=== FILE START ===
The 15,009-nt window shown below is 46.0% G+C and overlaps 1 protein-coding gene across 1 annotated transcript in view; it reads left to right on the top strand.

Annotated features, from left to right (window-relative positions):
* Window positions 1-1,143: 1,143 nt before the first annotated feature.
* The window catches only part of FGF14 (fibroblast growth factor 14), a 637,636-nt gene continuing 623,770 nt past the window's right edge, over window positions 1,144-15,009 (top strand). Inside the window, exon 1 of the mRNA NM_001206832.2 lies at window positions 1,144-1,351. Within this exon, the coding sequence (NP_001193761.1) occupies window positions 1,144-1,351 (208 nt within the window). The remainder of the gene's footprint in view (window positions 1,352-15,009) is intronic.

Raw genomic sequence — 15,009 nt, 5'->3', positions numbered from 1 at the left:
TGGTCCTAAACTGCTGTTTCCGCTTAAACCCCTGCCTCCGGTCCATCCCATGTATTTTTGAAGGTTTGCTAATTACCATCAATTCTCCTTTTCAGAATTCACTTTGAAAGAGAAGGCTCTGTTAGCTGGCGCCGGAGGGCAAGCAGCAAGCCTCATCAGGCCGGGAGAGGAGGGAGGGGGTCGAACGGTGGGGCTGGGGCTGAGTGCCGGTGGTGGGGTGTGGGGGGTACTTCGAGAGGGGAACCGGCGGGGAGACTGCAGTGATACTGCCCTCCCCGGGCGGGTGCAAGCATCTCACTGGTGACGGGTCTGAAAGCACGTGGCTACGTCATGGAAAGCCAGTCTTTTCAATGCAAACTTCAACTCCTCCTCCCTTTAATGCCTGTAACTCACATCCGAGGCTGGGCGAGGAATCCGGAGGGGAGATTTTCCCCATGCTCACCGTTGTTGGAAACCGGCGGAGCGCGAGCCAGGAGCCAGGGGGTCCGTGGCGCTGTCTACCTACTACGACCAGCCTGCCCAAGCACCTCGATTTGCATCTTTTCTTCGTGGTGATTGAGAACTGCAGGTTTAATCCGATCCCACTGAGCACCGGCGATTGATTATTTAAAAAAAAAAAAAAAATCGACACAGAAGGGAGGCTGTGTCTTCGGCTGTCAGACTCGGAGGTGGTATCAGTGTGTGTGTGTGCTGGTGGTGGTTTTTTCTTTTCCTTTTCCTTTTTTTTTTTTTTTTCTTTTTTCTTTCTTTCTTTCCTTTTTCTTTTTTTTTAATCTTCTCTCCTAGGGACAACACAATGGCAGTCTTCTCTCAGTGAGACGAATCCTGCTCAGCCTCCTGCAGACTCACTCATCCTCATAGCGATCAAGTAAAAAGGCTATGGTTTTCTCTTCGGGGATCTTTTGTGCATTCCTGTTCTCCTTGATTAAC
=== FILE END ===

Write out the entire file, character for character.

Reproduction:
The 15,009-nt window shown below is 46.0% G+C and overlaps 1 protein-coding gene across 1 annotated transcript in view; it reads left to right on the top strand.

Annotated features, from left to right (window-relative positions):
* Window positions 1-1,143: 1,143 nt before the first annotated feature.
* The window catches only part of FGF14 (fibroblast growth factor 14), a 637,636-nt gene continuing 623,770 nt past the window's right edge, over window positions 1,144-15,009 (top strand). Inside the window, exon 1 of the mRNA NM_001206832.2 lies at window positions 1,144-1,351. Within this exon, the coding sequence (NP_001193761.1) occupies window positions 1,144-1,351 (208 nt within the window). The remainder of the gene's footprint in view (window positions 1,352-15,009) is intronic.

Raw genomic sequence — 15,009 nt, 5'->3', positions numbered from 1 at the left:
TGGTCCTAAACTGCTGTTTCCGCTTAAACCCCTGCCTCCGGTCCATCCCATGTATTTTTGAAGGTTTGCTAATTACCATCAATTCTCCTTTTCAGAATTCACTTTGAAAGAGAAGGCTCTGTTAGCTGGCGCCGGAGGGCAAGCAGCAAGCCTCATCAGGCCGGGAGAGGAGGGAGGGGGTCGAACGGTGGGGCTGGGGCTGAGTGCCGGTGGTGGGGTGTGGGGGGTACTTCGAGAGGGGAACCGGCGGGGAGACTGCAGTGATACTGCCCTCCCCGGGCGGGTGCAAGCATCTCACTGGTGACGGGTCTGAAAGCACGTGGCTACGTCATGGAAAGCCAGTCTTTTCAATGCAAACTTCAACTCCTCCTCCCTTTAATGCCTGTAACTCACATCCGAGGCTGGGCGAGGAATCCGGAGGGGAGATTTTCCCCATGCTCACCGTTGTTGGAAACCGGCGGAGCGCGAGCCAGGAGCCAGGGGGTCCGTGGCGCTGTCTACCTACTACGACCAGCCTGCCCAAGCACCTCGATTTGCATCTTTTCTTCGTGGTGATTGAGAACTGCAGGTTTAATCCGATCCCACTGAGCACCGGCGATTGATTATTTAAAAAAAAAAAAAAAATCGACACAGAAGGGAGGCTGTGTCTTCGGCTGTCAGACTCGGAGGTGGTATCAGTGTGTGTGTGTGCTGGTGGTGGTTTTTTCTTTTCCTTTTCCTTTTTTTTTTTTTTTTCTTTTTTCTTTCTTTCTTTCCTTTTTCTTTTTTTTTAATCTTCTCTCCTAGGGACAACACAATGGCAGTCTTCTCTCAGTGAGACGAATCCTGCTCAGCCTCCTGCAGACTCACTCATCCTCATAGCGATCAAGTAAAAAGGCTATGGTTTTCTCTTCGGGGATCTTTTGTGCATTCCTGTTCTCCTTGATTAAC